Cop Beats Man Filming Police; He Sues

The policeman is serving a 7-month sentence for beating a man who taped cops confronting religious men during "gay pride" parade.

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Gil Ronen, | updated: 19:23

Police violence (illustrative)
Police violence (illustrative)
Israel news photo

 Aryeh Hershkopf of Jerusalem has filed a lawsuit seeking 100,000 shekels in damages from Gilad Mizrachi, a special forces (YASAM) policeman who beat him badly in 2007. 

 The incident took place when Hershkopf was standing on a Jerusalem rooftop, videotaping a confrontation between police and a group of hareidi-religious men in the street below. The hareidi men had been protesting against a pro-homosexuality march through the Holy City.
Mizrachi climbed to the roof together with several other policemen and asked Hershkopf what he was doing there. Hershkopf, with his camera in his hand, told him that he had been videotaping the events. Mizrachi demanded the camera but Hershkopf refused, and asked Mizrachi by what authority he wanted to confiscate the camera.
Mizrachi reacted by pouncing on Hershkopf, punching him in the face and proceeding to beat him and kick him, even after he was down. After several minutes of abuse he ordered Hershkopf to leave the rooftop and refused to hand him back his glasses, which had fallen.  
Hershkopf was dazed. He hobbled down the staircase to his brother's apartment, suffering great pain, bleeding from his nose and feeling dizzy.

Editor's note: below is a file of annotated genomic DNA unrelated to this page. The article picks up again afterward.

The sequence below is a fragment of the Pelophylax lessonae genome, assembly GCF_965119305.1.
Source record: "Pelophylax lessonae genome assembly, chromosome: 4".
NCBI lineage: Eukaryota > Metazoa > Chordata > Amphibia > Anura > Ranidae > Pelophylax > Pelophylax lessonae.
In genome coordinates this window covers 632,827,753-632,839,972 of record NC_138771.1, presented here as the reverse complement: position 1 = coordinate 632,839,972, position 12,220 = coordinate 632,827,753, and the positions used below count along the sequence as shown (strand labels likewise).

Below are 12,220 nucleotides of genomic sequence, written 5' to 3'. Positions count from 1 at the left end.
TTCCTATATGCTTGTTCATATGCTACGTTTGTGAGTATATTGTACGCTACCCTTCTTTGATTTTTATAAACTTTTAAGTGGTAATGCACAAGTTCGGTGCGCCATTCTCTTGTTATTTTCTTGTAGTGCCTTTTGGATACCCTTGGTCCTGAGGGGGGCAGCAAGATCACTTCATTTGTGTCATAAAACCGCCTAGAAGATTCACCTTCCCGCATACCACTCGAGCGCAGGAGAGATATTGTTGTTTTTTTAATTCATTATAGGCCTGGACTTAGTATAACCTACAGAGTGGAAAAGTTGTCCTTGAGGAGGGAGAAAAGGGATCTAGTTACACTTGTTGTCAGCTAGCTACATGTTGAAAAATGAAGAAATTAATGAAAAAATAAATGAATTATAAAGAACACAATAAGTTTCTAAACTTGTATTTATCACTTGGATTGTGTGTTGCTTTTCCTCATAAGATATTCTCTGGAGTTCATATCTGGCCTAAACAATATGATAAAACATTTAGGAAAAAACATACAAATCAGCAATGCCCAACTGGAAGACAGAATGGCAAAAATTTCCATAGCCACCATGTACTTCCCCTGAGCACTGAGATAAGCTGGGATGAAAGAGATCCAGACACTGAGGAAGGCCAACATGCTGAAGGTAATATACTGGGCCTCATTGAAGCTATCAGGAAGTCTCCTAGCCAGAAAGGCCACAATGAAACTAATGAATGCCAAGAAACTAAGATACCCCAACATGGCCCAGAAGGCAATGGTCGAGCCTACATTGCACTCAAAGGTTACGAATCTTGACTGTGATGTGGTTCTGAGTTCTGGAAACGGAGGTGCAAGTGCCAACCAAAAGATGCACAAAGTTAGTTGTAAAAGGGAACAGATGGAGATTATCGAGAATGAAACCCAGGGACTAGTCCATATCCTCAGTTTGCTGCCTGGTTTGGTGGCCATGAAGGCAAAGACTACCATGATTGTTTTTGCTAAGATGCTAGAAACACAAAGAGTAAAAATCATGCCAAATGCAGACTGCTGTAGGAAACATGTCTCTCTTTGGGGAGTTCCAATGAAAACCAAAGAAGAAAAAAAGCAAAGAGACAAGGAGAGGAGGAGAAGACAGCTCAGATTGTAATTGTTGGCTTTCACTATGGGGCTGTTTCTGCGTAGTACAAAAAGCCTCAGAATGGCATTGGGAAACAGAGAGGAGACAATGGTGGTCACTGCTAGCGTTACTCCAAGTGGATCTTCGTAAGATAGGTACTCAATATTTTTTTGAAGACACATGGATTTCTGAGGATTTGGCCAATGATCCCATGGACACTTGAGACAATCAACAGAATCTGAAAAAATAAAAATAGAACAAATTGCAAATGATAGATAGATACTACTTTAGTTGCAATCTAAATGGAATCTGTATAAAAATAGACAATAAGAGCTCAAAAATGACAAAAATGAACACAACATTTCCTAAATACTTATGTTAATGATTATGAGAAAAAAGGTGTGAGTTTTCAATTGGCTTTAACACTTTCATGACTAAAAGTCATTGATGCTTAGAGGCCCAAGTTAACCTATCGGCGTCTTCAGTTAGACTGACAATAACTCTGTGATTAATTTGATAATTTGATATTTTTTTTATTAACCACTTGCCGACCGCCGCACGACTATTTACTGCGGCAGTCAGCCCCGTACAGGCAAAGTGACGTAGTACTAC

Following the event, Hershkopf - who is also a hareidi-religious Jew - turned to the Organization for Human Rights in Judea and Samaria, which took his case along with Attorney Alon Yefet. The NGO assisted Hershkopf in filing criminal charges against the policeman, which ended in Mizrachi's conviction in 2010. The court determined that in attacking Hershkopf, who was alone and unarmed, Mizrachi had "turned from the guardian of the law to the lawbreaker." It found him guilty of assault that caused bodily harm and obstruction of justice.
The Organization for Human Rights in Judea and Samaria and Attorney Yefet assisted Hershkopf in filing the civil lawsuit as well. 
Orit Strook, resident of Hevron, who heads the organization, said: "It is important that policemen understand that the power given to them by law must only be used when there is need for it, and not as a way to calm their nerves."